Mr Granger said the program changes and lack of resources meant there were growing numbers of visa refusals that ended up at the Administrative Appeals Tribunal.

“This results in a significant rise of unwarranted refusals, and transfers time delays and costs over to the Appeals Tribunal,” he said.

“The Appeals Tribunal is wasting resources on expensive tribunal members deciding on simple visa matters.”

The average processing time at the Administrative Appeals Tribunal for temporary work visas is 381 days over the past six months, up from 286 for the corresponding period a year ago.

Wayne Parcell, immigration partner at EY, said it was impossible to determine the “root cause” of the increase in bridging visas without more information.

“A surge in application rates in different visa categories, and looking at visa refusal numbers in different categories, can just as much be a reason for the increase as an increase in processing times across a range of visa categories,” he said.

Mr Parcell said many of his clients already on bridging visas were forced to request separate bridging visas if they needed to travel — for example for business or family visits — creating additional administrative load on the department.

“A reduction in the number of bridging visas is possible if a multiple entry travel facility was granted to all applicants who are legitimately awaiting a visa decision in Australia,” he said.

“This would decrease administrative effort for the Department of Home Affairs and improve the service experience for clients.”

The Turnbull government has fully reversed a regulation that effectively doubled the income requirements for visa sponsors.

The Coalition has officially scrapped its changes to so-called Assurance of Support visa sponsorship rules, weeks after a government backdown was negotiated to prevent a Senate defeat.

Social services minister Dan Tehan tabled the documents in parliament on Wednesday to complete the reversal, less than two months after the changes were introduced.

The government struck a deal with the Greens to restore the old rules when it became apparent the party had enough support from Labor and the crossbench to defeat the changes on the floor of the parliament.

The new requirements were brought in at the beginning of April and meant residents needed much higher salaries to bring their parents to Australia on a visa.

An individual trying to sponsor their two parents would need to prove they earn an annual income of $86,607, up from around $45,000 under the previous rules.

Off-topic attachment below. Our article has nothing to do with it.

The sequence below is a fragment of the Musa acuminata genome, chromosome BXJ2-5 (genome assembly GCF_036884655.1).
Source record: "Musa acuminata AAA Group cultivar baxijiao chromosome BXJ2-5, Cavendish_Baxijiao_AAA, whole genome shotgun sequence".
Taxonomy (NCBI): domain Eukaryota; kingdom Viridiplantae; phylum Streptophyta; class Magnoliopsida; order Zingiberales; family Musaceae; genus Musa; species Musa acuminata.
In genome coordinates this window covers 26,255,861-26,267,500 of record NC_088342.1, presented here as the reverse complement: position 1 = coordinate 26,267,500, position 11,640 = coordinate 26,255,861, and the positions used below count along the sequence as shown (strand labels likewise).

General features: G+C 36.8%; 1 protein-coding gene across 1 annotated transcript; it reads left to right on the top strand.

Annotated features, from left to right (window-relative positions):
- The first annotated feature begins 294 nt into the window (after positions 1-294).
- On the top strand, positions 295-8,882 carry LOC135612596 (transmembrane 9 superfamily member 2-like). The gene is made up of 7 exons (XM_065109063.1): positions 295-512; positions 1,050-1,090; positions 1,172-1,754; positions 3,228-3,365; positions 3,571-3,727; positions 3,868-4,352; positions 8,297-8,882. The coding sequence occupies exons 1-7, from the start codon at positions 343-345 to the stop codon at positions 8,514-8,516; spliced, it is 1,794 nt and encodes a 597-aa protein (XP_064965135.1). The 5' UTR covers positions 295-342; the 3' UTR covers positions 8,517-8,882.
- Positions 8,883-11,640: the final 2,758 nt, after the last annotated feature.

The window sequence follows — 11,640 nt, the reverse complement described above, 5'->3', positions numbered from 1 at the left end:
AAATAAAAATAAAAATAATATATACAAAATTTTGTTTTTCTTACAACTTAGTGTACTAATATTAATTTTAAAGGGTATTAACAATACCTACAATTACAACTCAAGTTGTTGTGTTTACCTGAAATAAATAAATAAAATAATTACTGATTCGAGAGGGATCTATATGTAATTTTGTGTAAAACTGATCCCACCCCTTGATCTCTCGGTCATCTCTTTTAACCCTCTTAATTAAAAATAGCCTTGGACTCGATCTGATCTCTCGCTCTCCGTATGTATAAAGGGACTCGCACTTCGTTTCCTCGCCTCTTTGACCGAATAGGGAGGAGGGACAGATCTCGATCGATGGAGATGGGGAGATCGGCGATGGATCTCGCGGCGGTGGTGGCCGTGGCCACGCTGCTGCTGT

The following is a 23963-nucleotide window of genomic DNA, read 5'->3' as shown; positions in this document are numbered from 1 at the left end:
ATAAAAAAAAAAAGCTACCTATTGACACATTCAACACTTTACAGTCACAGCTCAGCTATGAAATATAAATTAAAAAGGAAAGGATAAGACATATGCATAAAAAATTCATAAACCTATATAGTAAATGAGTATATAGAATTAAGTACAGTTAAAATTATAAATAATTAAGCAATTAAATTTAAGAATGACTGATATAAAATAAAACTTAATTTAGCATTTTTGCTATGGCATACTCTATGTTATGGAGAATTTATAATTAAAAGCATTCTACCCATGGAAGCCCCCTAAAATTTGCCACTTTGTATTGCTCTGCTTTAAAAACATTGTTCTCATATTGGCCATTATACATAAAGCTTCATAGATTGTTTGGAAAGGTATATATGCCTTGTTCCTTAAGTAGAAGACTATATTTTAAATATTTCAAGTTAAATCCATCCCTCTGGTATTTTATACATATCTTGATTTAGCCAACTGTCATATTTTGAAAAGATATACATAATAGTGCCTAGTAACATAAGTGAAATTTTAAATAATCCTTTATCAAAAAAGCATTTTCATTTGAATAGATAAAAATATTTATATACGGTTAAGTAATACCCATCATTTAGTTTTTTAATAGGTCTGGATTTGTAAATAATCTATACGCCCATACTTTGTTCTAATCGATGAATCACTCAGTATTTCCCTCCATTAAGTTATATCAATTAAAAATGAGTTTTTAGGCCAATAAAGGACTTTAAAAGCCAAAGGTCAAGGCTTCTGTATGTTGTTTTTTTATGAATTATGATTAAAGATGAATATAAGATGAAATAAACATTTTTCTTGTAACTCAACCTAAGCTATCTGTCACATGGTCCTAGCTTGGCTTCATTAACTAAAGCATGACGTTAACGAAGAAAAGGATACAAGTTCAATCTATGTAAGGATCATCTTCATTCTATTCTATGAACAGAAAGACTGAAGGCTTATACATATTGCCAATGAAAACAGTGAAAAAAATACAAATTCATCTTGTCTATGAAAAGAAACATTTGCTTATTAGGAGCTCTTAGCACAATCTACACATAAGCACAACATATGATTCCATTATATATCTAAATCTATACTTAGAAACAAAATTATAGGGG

While the rules were in place for a number of weeks, the minister agreed that anyone who applied in that window would be reassessed under the old rules.

Greens senator Nick McKim thanked the minister for “engaging” on the issue and welcomed the “change of heart”.

“No doubt the government could see the writing on the wall, in terms of the Senate being prepared to support our motion,” he told.

The reversal came following weeks of backlash from migrant communities, with the Chinese community in particular launching a sophisticated petition campaign.

Reporting from various media channels demonstrated the changes would have impacted tens of thousands of migrants on Australia’s long waiting list for visas who were still being vetted by the Home Affairs department.

Occupation List Changes 17 January 2018

Occupation list changes – 17 January 2018

Occupation lists have been announced. These changes will apply from today, 17 January 2018.
Occupations added to the STSOL
ANZSCO Occupation Caveats
612112 Property manager Yes
272314 Psychotherapist Nil
612115 Real estate representative Yes

Occupations moved from STSOL to MLTSSL
ANZSCO Occupation Caveats
121316 Horse breeder Yes
224711 Management consultant Yes

**No occupations moved from MLTSSL to STSOL

Occupations removed from the lists
ANZSCO Occupation
312112 Building associate
142114 Hair or beauty salon manager

Occupations with caveat only changes
ANZSCO Occupation Caveat change
141999 Accommodation and hospitality managers nec New caveat
221112 Management accountant New caveat
411611 Massage therapist Wording amendment
223112 Recruitment consultant Amended caveat
133611 Supply and distribution manager Amended caveat
221113 Taxation accountant Amended caveat

Further information including caveat details can be found at https://www.homeaffairs.gov.au/trav/work/work/2018-changes-of-eligible-skilled-occupations